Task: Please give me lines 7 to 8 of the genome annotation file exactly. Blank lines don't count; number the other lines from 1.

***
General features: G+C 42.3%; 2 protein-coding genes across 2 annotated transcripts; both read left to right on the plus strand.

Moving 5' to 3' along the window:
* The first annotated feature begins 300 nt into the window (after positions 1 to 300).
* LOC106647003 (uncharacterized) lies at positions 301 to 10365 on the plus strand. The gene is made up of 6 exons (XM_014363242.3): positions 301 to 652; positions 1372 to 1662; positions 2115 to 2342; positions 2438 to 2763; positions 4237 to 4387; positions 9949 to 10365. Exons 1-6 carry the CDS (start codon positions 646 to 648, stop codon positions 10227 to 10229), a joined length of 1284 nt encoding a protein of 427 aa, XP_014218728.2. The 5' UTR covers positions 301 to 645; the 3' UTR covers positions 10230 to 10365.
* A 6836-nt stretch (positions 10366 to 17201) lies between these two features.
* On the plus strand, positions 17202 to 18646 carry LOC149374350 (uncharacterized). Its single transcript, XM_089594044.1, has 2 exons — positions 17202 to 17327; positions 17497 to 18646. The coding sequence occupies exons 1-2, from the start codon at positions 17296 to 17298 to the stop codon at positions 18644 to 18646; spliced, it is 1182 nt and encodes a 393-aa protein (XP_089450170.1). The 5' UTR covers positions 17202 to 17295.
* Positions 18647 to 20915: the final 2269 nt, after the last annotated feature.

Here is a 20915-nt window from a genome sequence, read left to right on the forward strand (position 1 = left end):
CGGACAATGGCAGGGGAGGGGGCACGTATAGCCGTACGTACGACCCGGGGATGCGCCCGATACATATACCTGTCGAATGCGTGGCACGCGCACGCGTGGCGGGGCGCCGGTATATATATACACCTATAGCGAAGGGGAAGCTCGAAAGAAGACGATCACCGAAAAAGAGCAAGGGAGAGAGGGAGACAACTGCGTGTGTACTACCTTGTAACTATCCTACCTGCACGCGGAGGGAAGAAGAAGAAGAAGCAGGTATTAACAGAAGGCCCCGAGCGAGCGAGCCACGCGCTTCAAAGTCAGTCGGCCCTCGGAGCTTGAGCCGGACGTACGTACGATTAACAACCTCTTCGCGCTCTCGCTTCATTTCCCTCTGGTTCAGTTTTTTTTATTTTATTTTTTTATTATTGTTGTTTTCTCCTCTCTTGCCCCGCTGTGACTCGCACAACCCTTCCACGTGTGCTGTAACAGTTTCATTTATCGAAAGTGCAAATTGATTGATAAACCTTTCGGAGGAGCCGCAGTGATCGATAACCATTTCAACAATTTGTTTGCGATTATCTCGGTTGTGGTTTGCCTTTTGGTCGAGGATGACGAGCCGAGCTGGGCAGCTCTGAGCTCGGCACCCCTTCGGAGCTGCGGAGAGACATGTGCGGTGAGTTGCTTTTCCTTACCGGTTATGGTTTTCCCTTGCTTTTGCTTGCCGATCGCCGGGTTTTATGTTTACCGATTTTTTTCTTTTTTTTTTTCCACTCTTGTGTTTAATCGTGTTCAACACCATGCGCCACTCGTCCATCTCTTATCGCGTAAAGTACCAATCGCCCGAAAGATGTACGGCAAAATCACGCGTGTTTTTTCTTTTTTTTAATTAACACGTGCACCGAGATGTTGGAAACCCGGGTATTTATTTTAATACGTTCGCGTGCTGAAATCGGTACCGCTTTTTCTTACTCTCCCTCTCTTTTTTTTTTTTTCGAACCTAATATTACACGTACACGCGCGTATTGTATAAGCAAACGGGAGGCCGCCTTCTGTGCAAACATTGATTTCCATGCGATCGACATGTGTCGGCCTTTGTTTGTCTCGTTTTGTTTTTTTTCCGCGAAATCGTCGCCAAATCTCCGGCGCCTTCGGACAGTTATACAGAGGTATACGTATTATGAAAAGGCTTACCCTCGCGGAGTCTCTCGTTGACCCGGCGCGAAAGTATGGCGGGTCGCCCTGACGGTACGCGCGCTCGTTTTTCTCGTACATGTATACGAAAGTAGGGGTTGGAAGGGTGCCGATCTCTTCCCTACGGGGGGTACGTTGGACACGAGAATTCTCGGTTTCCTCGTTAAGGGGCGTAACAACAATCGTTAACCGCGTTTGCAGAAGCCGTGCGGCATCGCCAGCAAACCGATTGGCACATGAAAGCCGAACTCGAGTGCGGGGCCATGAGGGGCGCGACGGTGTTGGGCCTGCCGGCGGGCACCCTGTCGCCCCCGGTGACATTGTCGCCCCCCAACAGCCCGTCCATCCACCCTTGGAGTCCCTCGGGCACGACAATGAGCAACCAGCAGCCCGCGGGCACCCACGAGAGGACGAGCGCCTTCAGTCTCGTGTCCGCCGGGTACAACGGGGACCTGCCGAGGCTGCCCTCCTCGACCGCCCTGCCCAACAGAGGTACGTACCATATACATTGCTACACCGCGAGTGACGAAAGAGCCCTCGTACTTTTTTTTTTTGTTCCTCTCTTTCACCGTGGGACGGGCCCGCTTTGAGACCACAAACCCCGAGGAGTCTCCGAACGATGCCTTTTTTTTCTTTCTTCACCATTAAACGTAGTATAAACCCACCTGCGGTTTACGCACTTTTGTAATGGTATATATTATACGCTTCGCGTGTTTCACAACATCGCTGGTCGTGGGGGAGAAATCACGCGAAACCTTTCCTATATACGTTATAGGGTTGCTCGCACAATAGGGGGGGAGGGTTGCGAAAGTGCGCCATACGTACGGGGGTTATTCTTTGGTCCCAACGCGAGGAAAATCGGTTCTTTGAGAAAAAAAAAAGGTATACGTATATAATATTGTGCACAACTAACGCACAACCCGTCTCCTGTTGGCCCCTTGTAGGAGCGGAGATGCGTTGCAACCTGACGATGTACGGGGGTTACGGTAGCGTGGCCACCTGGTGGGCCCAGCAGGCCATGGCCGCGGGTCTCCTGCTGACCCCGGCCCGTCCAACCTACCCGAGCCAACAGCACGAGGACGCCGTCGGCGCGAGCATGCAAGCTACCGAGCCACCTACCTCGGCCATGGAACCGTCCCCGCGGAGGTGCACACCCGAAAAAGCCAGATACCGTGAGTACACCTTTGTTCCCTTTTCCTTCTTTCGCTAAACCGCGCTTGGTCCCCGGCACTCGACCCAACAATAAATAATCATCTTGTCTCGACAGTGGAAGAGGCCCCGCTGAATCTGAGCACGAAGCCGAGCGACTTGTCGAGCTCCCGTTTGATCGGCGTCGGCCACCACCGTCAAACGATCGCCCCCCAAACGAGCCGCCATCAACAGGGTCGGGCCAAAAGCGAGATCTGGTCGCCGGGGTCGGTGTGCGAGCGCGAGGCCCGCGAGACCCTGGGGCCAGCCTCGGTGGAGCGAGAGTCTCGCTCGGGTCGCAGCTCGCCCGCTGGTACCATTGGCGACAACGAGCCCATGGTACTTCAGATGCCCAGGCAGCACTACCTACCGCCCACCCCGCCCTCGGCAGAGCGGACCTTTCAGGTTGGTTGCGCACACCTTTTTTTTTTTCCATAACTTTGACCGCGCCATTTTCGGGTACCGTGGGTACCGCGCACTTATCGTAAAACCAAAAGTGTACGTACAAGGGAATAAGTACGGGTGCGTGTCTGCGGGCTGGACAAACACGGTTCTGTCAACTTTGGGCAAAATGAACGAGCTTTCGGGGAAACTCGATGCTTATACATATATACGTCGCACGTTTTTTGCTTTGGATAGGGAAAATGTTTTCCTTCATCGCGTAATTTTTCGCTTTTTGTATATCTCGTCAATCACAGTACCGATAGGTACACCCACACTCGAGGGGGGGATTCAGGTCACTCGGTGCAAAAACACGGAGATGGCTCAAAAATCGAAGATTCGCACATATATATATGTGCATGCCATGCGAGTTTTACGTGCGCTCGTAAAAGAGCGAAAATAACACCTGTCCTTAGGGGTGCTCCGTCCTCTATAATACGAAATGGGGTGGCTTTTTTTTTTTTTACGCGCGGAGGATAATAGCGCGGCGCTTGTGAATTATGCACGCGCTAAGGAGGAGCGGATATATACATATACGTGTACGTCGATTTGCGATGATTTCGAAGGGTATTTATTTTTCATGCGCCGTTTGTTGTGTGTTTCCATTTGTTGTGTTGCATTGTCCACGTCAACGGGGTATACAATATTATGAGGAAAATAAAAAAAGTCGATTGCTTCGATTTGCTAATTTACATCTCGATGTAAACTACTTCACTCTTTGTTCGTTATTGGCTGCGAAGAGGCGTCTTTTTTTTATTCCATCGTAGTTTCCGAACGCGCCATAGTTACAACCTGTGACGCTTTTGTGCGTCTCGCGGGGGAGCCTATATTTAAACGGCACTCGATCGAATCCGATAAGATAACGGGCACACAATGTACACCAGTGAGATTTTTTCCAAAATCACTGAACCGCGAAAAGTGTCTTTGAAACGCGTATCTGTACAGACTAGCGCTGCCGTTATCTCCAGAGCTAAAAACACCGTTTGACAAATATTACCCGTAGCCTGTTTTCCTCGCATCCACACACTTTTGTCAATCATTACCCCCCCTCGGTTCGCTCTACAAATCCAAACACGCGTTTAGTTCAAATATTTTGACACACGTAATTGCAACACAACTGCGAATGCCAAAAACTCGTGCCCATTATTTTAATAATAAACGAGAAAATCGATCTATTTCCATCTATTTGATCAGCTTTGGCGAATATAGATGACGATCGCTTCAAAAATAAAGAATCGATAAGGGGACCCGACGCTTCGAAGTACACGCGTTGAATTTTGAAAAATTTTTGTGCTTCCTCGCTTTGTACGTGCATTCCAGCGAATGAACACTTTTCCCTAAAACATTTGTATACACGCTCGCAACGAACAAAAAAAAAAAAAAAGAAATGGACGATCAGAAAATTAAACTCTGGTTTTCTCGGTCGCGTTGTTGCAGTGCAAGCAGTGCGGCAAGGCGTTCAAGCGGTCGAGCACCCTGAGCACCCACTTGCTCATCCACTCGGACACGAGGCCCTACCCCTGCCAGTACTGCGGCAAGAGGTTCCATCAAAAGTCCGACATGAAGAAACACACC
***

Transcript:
* Positions 18647 to 20915: the final 2269 nt, after the last annotated feature.

Here is a 20915-nt window from a genome sequence, read left to right on the forward strand (position 1 = left end):